Date of Award

1982

Degree Type

Thesis

Degree Name

Master of Community Planning

First Advisor

Dennis C. Muniak

Abstract

The ground water in Rhode Island is plentiful and generally high quality. There have been no major conflicts thus far over allocation of ground water, though aquifer yields are limited. There have been instances of pollution from waste disposal practices such as landfills, septic systems and seepage pits, and some aquifers have been rendered unpotable because of dense overlying urban development. The real extent of pollution is unknown, as there is no comprehensive ground water quality monitoring program. Quality is monitored only where contamination sources are known and major, or where ground water is currently used for public water supply. There is no regulation of ground water withdrawals (quantity).

Management of the ground water in Rhode Island is incomplete and fragmented among various levels of government, agencies and departments. The federal government has funded ground water research and programs geared to specific pollution problems (such as hazardous waste). At the state level, the Water Resources Board has concentrated on developing major public water supplies and depends primarily on surface water. The Statewide Planning Program has studied instances of ground water pollution and has proposed new legislation to manage the ground water resource, but these proposals have not been adopted by the legislature. The Department of Health limits itself to regulation of public drinking water systems and prefers a narrow interpretation of its responsibilities to protect future supplies. The Department of Environmental Management operates several programs which protect ground water quality and attempts to adopt a comprehensive perspective but is limited by specific authorizing legislation to specific sources of pollution (such as septic systems and landfills). At the local level, only one town has attempted to zone far aquifer protection. Other towns fear that the courts will not support such regulation based on the existing enabling legislation.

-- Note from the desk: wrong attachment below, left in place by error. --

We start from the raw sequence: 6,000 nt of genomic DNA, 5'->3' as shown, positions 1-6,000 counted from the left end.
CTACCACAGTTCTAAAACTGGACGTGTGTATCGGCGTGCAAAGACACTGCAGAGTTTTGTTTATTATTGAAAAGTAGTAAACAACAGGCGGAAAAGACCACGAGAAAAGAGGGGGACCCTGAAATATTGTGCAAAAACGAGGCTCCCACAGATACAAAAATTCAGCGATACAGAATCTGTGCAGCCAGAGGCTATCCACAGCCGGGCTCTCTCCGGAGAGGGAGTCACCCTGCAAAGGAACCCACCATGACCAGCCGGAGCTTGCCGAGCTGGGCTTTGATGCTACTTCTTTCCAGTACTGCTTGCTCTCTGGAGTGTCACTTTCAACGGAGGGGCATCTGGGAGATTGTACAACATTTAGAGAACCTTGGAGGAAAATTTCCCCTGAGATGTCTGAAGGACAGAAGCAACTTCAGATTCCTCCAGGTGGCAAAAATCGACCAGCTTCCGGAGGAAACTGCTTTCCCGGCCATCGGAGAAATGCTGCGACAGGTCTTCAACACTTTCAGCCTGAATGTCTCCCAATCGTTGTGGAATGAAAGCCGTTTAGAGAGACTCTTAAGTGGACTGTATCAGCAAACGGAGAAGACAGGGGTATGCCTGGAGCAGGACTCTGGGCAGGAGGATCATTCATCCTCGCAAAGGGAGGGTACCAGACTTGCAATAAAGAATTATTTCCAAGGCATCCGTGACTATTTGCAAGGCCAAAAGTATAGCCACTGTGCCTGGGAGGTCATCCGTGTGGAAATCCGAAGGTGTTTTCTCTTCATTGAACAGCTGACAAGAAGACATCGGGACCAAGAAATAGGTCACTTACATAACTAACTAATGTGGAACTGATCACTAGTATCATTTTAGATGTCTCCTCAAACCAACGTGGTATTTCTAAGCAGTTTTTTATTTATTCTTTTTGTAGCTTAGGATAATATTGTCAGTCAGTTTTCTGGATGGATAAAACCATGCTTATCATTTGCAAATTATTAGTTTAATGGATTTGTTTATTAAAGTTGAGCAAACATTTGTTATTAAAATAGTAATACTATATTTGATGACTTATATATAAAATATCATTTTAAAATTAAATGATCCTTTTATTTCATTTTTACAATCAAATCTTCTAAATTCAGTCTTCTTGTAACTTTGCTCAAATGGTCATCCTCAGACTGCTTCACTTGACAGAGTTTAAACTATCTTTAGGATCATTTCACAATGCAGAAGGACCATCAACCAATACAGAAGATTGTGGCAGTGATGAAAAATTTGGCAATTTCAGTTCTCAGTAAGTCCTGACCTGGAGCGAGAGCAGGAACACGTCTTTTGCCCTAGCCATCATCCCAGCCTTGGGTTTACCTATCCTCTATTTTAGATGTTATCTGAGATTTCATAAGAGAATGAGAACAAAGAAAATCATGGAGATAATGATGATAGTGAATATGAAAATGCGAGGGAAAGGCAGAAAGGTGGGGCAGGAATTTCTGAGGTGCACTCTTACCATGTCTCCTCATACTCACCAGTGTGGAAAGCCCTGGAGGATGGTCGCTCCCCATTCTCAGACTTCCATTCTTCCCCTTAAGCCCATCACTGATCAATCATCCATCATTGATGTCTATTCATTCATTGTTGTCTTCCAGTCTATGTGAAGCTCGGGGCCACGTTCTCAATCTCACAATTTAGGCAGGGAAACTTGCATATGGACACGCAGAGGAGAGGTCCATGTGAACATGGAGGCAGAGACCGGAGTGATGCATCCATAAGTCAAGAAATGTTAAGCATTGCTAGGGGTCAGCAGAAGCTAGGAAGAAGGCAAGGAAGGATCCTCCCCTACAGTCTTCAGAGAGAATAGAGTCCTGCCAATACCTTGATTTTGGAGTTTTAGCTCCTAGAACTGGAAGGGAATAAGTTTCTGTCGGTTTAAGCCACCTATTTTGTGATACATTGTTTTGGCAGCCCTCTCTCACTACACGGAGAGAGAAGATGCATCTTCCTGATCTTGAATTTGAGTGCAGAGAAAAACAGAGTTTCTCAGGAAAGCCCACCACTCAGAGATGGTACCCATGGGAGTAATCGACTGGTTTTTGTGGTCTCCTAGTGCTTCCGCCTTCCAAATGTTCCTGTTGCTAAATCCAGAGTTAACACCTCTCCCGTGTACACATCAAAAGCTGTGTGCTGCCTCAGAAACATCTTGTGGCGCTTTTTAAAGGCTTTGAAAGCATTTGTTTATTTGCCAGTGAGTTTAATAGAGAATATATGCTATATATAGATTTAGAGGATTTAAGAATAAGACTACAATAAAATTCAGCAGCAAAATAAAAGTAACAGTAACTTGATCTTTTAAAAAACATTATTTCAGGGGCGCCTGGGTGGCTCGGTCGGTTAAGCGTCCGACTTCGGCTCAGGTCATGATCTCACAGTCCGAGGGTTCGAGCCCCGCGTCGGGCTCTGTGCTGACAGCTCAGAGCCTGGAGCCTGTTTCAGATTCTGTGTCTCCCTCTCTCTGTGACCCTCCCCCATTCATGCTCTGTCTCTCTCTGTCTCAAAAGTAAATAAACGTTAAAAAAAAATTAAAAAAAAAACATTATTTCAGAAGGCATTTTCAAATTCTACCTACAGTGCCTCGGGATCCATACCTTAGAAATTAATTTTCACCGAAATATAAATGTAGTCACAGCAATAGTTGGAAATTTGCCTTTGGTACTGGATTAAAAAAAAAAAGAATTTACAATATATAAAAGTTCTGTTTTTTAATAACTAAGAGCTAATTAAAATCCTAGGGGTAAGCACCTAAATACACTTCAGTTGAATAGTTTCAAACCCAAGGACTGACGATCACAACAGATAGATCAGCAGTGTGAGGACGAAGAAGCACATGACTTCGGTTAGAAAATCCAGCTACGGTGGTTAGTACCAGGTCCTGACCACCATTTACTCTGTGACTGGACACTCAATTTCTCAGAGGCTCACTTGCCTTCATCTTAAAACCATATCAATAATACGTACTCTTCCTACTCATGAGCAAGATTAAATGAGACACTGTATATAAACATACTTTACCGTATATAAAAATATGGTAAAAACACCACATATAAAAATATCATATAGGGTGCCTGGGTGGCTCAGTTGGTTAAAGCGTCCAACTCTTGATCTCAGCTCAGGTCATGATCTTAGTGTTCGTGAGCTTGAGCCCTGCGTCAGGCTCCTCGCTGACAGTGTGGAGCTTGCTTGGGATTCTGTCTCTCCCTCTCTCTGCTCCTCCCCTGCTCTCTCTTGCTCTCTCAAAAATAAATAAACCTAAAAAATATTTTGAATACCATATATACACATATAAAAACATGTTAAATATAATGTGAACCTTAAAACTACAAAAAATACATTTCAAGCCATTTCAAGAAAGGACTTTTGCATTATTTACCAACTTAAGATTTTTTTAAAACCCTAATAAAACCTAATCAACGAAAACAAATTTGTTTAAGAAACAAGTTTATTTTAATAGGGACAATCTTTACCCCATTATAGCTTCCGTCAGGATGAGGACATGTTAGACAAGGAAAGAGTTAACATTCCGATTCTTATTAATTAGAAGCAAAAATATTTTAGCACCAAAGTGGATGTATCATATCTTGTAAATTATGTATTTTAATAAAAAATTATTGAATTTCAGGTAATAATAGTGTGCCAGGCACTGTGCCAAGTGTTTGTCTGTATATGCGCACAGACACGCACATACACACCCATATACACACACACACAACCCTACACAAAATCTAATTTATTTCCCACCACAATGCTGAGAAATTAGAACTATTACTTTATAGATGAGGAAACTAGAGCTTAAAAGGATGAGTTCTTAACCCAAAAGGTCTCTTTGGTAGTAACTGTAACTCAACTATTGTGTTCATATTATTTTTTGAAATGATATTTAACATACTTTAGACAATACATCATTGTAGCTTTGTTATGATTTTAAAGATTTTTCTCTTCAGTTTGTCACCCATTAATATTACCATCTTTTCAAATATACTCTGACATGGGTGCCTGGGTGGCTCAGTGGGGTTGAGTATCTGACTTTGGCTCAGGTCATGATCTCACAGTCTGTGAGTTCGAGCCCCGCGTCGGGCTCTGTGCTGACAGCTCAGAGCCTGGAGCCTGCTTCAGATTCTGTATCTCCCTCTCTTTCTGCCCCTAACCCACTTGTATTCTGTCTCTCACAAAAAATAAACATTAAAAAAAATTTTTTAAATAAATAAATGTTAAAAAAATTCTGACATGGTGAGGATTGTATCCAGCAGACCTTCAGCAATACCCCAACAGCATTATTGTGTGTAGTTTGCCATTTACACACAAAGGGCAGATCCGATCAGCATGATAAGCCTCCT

Ground water management requires a comprehensive perspective, however. Sources of contamination are many, and polluted aquifers may never cleanse themselves. Land use decisions made without regard to ground water may effectively eliminate the resource, imposing costs on future generations for expensive treatment plants or limited development opportunities. Management is possible, but must follow from a knowledge of the resource and available options. To this end, this paper defines the policy and program choices in Rhode Island, and includes some consideration of implementation.

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